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2014/2015  KAN-EB  Starting up your own social venture

English Title
Starting up your own social venture

Course information

Language English
Course ECTS 7.5 ECTS
Type Elective
Level Full Degree Master
Duration One Semester
Course period Spring
Timetable Course schedule will be posted at calendar.cbs.dk
Study board
Study Board for MSc in Economics and Business Administration
Course coordinator
  • Ester Barinaga - MPP
Main academic disciplines
  • Innovation and entrepreneurship
Last updated on 12-09-2014
Learning objectives
The course aims at:
  • Equip students with the analytical and planning tools necessary to launch a high impact social enterprise
  • Provide students with the opportunity to apply the tools to develop their own social entrepreneurial initiative
  • Help students better assess their own potential and interest in becoming a social entrepreneur
Starting up your own social venture:
Exam ECTS 7,5
Examination form Home assignment - written product
Individual or group exam Individual
Size of written product Max. 10 pages
Assignment type Report
Duration Written product to be submitted on specified date and time.
Grading scale 7-step scale
Examiner(s) One internal examiner
Exam period May/June
Make-up exam/re-exam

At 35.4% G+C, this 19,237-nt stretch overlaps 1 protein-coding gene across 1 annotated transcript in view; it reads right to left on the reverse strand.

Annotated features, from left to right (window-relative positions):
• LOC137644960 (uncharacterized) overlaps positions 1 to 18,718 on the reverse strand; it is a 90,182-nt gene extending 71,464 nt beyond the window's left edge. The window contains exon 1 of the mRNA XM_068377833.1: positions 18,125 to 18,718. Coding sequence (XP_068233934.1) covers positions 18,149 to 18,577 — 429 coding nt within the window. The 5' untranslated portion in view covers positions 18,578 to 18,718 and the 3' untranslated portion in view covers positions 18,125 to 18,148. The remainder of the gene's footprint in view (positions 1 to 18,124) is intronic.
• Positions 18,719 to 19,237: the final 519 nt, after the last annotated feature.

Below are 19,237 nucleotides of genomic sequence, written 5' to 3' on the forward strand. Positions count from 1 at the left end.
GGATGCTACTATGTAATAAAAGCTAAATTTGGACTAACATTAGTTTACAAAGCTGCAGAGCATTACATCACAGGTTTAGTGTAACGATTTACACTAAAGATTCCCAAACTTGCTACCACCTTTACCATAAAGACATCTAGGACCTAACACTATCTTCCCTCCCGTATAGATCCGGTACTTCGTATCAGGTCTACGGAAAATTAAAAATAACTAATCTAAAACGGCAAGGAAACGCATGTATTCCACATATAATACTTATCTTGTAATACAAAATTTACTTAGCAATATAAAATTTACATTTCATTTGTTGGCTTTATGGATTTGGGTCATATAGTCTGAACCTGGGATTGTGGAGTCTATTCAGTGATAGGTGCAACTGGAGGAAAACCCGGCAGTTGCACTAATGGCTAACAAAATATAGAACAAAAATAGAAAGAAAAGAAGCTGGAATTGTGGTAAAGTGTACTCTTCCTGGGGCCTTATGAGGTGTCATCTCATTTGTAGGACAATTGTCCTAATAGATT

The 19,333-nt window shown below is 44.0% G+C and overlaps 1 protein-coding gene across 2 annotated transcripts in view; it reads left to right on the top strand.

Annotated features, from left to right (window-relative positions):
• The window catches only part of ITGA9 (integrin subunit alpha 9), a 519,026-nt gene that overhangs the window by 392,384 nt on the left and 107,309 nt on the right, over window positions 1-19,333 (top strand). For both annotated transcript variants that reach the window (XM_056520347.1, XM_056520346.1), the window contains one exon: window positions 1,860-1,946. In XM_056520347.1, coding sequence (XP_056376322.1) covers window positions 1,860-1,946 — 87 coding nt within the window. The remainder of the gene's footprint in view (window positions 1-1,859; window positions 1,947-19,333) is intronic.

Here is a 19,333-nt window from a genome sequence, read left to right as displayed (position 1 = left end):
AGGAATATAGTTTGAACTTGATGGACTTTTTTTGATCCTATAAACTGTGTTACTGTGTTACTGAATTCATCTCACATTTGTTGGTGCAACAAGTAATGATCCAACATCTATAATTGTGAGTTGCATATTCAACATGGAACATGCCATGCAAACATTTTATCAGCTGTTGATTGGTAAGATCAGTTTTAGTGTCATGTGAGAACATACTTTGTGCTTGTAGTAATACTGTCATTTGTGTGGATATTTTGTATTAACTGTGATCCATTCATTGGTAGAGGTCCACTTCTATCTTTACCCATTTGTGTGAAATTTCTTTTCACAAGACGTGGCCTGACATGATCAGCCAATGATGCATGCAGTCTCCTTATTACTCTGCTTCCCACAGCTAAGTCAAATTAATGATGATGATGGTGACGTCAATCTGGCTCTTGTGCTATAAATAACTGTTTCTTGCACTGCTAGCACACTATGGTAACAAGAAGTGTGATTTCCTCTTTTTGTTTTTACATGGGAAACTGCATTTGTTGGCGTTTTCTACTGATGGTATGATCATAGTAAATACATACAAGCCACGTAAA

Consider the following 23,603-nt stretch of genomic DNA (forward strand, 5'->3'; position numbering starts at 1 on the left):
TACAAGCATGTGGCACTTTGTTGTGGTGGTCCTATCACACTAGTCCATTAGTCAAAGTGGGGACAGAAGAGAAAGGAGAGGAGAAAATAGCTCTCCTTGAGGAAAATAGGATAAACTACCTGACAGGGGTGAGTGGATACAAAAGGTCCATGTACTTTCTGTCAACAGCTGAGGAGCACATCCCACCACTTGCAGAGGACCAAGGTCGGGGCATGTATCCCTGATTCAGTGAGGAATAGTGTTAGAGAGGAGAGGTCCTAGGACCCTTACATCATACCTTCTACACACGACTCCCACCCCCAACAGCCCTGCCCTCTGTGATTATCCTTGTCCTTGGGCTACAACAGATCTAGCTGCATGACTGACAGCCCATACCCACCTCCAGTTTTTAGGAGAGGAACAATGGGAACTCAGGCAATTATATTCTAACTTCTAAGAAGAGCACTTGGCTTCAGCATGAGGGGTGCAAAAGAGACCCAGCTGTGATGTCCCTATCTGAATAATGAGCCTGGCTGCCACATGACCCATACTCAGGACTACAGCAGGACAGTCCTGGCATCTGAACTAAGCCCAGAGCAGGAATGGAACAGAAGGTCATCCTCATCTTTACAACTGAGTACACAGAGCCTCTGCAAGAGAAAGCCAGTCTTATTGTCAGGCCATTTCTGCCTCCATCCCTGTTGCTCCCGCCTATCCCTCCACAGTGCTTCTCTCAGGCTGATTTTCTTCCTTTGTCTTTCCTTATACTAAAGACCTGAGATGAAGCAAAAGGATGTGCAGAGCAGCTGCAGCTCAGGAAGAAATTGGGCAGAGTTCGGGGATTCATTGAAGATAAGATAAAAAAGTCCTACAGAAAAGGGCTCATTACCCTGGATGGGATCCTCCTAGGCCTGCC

Same examination form as the ordinary exam
Description of the exam procedure

Final written assignment: students will be asked to do a feasibility study of their social entrepreneurial venture. The written assignment should include the problem to be addressed, how it is to be addressed, how it creates social value, its funding strategy, as well as potential (or already established) collaborations.

Course content and structure

Social entrepreneurship is acquiring the proportions of a world-wide movement. From micro-finance initiatives to youth houses, fair trade soaps and community-based art initiatives. There is however no agreement on the definition nor on the nature of the phenomenon that is being called “social entrepreneurship.” Yet, the increase of the discussion and the variety of initiatives do all have one thing in common: a will to achieve social change. The core of this course is social change through the parallel notion of social entrepreneurship. That is, we will look at entrepreneurship as a particular form of organizing for social transformation.